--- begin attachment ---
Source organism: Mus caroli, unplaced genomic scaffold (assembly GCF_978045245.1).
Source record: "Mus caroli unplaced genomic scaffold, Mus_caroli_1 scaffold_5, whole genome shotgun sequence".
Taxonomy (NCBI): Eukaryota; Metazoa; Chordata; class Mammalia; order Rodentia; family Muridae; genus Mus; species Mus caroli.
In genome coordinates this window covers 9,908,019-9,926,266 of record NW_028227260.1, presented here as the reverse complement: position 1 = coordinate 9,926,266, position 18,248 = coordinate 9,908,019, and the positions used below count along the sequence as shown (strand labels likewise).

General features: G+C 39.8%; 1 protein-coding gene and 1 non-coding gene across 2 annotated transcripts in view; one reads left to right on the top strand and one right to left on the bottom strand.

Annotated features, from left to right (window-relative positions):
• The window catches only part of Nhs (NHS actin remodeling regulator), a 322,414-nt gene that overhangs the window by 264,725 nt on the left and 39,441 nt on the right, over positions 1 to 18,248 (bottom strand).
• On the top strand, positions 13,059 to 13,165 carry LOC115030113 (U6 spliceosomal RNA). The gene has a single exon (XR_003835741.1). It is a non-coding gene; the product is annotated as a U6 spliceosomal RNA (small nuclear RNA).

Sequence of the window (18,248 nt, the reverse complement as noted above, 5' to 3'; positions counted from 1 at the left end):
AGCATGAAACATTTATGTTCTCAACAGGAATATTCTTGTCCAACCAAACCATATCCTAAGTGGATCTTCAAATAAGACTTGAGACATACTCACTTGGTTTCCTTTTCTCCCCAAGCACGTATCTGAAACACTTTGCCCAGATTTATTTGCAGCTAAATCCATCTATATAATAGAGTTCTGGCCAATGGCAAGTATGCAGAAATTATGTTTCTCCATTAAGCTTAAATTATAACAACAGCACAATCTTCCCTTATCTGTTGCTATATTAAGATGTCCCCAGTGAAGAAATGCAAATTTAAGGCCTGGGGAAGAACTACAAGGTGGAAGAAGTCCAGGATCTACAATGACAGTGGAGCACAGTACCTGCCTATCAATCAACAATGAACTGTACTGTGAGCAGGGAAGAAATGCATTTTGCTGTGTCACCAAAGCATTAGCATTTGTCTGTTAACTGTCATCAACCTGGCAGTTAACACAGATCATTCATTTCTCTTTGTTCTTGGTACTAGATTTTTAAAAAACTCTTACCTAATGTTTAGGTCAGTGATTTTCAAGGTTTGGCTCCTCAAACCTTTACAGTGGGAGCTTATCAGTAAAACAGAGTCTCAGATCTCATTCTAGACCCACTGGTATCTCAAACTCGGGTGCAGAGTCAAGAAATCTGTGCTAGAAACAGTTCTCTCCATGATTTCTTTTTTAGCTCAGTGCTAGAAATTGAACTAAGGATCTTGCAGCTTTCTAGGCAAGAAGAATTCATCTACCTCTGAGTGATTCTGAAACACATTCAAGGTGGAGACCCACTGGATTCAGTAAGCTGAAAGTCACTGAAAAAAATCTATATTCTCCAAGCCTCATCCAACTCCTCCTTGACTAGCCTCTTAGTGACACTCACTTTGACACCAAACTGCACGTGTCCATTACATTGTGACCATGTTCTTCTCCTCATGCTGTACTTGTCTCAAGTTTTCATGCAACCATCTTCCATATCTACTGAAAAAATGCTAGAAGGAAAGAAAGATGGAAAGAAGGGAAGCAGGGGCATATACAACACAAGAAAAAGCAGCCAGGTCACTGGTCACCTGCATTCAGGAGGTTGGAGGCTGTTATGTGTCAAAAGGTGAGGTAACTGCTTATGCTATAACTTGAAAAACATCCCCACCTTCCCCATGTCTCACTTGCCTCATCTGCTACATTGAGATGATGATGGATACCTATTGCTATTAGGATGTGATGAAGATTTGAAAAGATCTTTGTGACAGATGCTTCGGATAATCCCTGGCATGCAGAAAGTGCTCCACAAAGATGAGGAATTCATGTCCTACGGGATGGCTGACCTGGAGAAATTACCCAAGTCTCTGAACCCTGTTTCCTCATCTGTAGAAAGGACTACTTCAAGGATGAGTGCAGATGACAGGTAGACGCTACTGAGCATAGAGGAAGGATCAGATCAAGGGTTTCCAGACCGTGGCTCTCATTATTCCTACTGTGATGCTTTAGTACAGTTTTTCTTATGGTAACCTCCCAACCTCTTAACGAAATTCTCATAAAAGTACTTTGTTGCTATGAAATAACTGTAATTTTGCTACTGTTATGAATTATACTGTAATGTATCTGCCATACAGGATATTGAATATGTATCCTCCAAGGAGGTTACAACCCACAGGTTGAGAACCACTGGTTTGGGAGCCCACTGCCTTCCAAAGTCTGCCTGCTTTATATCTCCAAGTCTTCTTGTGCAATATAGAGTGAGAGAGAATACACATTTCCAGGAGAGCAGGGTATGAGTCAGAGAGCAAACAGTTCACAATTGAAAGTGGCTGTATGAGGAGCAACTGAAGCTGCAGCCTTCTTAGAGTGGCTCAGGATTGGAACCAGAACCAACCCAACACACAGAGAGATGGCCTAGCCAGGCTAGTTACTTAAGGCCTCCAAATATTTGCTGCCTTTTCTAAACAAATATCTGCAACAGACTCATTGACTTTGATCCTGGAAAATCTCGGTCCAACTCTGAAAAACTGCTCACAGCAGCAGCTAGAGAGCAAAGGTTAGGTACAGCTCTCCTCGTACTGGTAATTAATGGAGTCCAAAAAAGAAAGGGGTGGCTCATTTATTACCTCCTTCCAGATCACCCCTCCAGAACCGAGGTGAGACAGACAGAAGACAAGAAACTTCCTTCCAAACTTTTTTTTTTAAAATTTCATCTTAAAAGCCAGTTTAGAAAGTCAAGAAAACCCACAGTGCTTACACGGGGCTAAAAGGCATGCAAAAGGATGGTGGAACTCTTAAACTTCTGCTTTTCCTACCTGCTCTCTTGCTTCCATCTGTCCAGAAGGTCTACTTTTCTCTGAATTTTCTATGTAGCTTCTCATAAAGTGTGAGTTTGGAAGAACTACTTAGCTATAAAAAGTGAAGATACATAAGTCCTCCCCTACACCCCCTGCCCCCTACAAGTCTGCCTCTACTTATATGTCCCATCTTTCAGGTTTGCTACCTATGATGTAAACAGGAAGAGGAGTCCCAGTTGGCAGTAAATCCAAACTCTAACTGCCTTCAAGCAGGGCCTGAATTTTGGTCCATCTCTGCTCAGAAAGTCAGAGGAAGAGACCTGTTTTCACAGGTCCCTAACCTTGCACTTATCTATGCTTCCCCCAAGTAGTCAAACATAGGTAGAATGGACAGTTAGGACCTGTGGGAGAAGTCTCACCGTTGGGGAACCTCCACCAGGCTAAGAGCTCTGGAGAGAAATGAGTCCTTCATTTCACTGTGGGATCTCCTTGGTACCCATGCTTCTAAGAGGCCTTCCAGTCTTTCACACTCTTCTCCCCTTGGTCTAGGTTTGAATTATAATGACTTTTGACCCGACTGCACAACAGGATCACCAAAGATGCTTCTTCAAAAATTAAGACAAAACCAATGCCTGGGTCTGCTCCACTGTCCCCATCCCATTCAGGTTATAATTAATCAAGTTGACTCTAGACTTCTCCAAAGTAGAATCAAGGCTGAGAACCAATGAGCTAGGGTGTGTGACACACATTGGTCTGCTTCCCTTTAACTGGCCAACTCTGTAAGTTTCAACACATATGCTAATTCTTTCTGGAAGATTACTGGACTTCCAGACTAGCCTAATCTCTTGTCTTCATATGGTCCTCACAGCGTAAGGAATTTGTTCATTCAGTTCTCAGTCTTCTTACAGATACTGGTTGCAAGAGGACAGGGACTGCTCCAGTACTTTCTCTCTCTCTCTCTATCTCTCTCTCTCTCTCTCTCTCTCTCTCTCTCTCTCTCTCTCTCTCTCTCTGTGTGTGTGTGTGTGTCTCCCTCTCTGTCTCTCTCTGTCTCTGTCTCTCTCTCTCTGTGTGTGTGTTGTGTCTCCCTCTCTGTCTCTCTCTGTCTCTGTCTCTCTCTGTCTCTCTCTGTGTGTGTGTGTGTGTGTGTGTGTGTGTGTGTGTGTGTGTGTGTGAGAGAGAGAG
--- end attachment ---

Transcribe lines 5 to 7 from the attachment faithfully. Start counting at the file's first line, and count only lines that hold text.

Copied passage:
General features: G+C 39.8%; 1 protein-coding gene and 1 non-coding gene across 2 annotated transcripts in view; one reads left to right on the top strand and one right to left on the bottom strand.

Annotated features, from left to right (window-relative positions):
• The window catches only part of Nhs (NHS actin remodeling regulator), a 322,414-nt gene that overhangs the window by 264,725 nt on the left and 39,441 nt on the right, over positions 1 to 18,248 (bottom strand).